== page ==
Synthetic Becoming – book and exhibition

“On the Fall of Joy” is OBOT’s contribution for the collective publication released in December 2022 by K.Verlag, a Berlin-based publishing atelier, and curated by Lenka Veselá.

OBOT (Our Bodies Our Tech) is a project I started in 2020 with MaddalenaFragnito concerned with a transfeminist and queer perspective in the study of science and technology. OBOT addresses methods to lower the barrier to the production of scientific knowledge by making access to tools, protocols, and data more inclusive and by promoting collaborative inquiry. Starting from questions raised by different gazes, OBOT’s work unfolds between workshops, scientific and technological toolmaking, research, and texts.

The collective monograph Synthetic Becoming brings together research by artists, activists, and feminist technoscience practitioners concerned with sympoietic becoming with hormones and hormonally-active chemicals. The contributors examine effects of industrial, pharmaceutical, and more-than-human production and interplay of hormonally active molecules, asking: What does life re-assembled by hormones and hormone-mimicking chemicals look and feel like? Who are we becoming with them and how can we possibly be with them otherwise? Adopting a decolonial feminist, posthumanist, and new materialist approach, the book embraces queer ecological sensibilities and responds with a series of critical but hopeful provocations that embrace posthuman mutability and articulate our “synthetic becoming” in ways that facilitate caring relations and allow us to envision and enact hopeful futures with and despite these peculiar chemical agents.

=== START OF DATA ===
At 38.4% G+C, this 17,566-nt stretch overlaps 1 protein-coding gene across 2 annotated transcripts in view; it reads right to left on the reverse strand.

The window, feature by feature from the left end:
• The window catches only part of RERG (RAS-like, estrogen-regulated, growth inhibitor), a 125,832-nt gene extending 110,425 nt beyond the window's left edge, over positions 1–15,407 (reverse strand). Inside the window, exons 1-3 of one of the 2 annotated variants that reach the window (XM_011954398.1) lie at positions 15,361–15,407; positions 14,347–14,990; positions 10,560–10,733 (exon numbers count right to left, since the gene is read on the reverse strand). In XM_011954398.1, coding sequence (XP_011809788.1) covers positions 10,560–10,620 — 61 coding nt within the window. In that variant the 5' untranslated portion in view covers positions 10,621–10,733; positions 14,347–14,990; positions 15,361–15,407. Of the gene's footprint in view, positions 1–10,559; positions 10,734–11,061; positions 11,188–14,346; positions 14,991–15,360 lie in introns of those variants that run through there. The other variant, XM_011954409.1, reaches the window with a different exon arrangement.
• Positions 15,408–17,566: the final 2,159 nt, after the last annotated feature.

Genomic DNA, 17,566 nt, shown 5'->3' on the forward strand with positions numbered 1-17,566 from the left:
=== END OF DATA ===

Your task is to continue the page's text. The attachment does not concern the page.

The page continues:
Preface & Acknowledgments

The book you are holding in your hands tells different stories about entanglements with hormones and hormone-mimicking chemicals. It is a collection of essays, poetic interventions, and critical provocations brought to you by a group of artists, activists, and feminist techno-science scholars and practitioners united by a shared belief that we are not autonomous, self-contained, and self-governing individuals but porous and malleable, open to change and reconfiguration. A critical examination of the effects of industrial, pharmaceutical, and more-than-human production of hormonally active molecules shifts our attention to our non-innocent chemical relations and at times traumatic and harmful, even deadly, entanglements with them. Studying these effects necessitates our engagement with issues of consent, complicity, and violence attached to the consumerism and extractivism implicit in the production, use, and disposal of hormonally active substances. There is no way out: the ubiquity of anthropogenic chemicals — be them pharmaceutical hormones or industrially manufactured substances with endocrine disrupting properties — leaves us with no option but to live our lives with and against them. This book seeks to facilitate this process of learning to live well in a world that also includes these chemicals.